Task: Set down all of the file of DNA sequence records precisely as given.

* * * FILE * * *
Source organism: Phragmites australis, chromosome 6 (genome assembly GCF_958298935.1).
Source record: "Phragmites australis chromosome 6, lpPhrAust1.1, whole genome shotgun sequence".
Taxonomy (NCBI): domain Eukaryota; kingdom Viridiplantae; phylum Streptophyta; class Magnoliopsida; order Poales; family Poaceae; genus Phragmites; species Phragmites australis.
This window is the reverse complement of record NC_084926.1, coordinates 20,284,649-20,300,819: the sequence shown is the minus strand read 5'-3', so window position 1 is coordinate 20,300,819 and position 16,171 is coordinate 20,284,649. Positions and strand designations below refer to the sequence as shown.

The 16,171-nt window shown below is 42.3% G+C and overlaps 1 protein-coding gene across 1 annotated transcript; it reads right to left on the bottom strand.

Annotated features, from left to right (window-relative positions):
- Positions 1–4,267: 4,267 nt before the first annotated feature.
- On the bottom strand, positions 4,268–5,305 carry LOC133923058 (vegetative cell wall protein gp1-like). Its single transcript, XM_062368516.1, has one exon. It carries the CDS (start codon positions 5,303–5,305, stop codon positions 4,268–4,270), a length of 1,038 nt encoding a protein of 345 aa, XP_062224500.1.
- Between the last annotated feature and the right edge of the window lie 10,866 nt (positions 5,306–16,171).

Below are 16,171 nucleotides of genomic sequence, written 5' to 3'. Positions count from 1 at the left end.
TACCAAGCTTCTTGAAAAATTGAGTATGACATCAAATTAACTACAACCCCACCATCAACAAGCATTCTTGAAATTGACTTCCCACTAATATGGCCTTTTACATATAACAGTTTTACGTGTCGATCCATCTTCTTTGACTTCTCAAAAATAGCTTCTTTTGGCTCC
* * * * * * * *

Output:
Source organism: Phragmites australis, chromosome 6 (genome assembly GCF_958298935.1).
Source record: "Phragmites australis chromosome 6, lpPhrAust1.1, whole genome shotgun sequence".
Taxonomy (NCBI): domain Eukaryota; kingdom Viridiplantae; phylum Streptophyta; class Magnoliopsida; order Poales; family Poaceae; genus Phragmites; species Phragmites australis.
This window is the reverse complement of record NC_084926.1, coordinates 20,284,649-20,300,819: the sequence shown is the minus strand read 5'-3', so window position 1 is coordinate 20,300,819 and position 16,171 is coordinate 20,284,649. Positions and strand designations below refer to the sequence as shown.

The 16,171-nt window shown below is 42.3% G+C and overlaps 1 protein-coding gene across 1 annotated transcript; it reads right to left on the bottom strand.

Annotated features, from left to right (window-relative positions):
- Positions 1–4,267: 4,267 nt before the first annotated feature.
- On the bottom strand, positions 4,268–5,305 carry LOC133923058 (vegetative cell wall protein gp1-like). Its single transcript, XM_062368516.1, has one exon. It carries the CDS (start codon positions 5,303–5,305, stop codon positions 4,268–4,270), a length of 1,038 nt encoding a protein of 345 aa, XP_062224500.1.
- Between the last annotated feature and the right edge of the window lie 10,866 nt (positions 5,306–16,171).

Below are 16,171 nucleotides of genomic sequence, written 5' to 3'. Positions count from 1 at the left end.
TACCAAGCTTCTTGAAAAATTGAGTATGACATCAAATTAACTACAACCCCACCATCAACAAGCATTCTTGAAATTGACTTCCCACTAATATGGCCTTTTACATATAACAGTTTTACGTGTCGATCCATCTTCTTTGACTTCTCAAAAATAGCTTCTTTTGGCTCC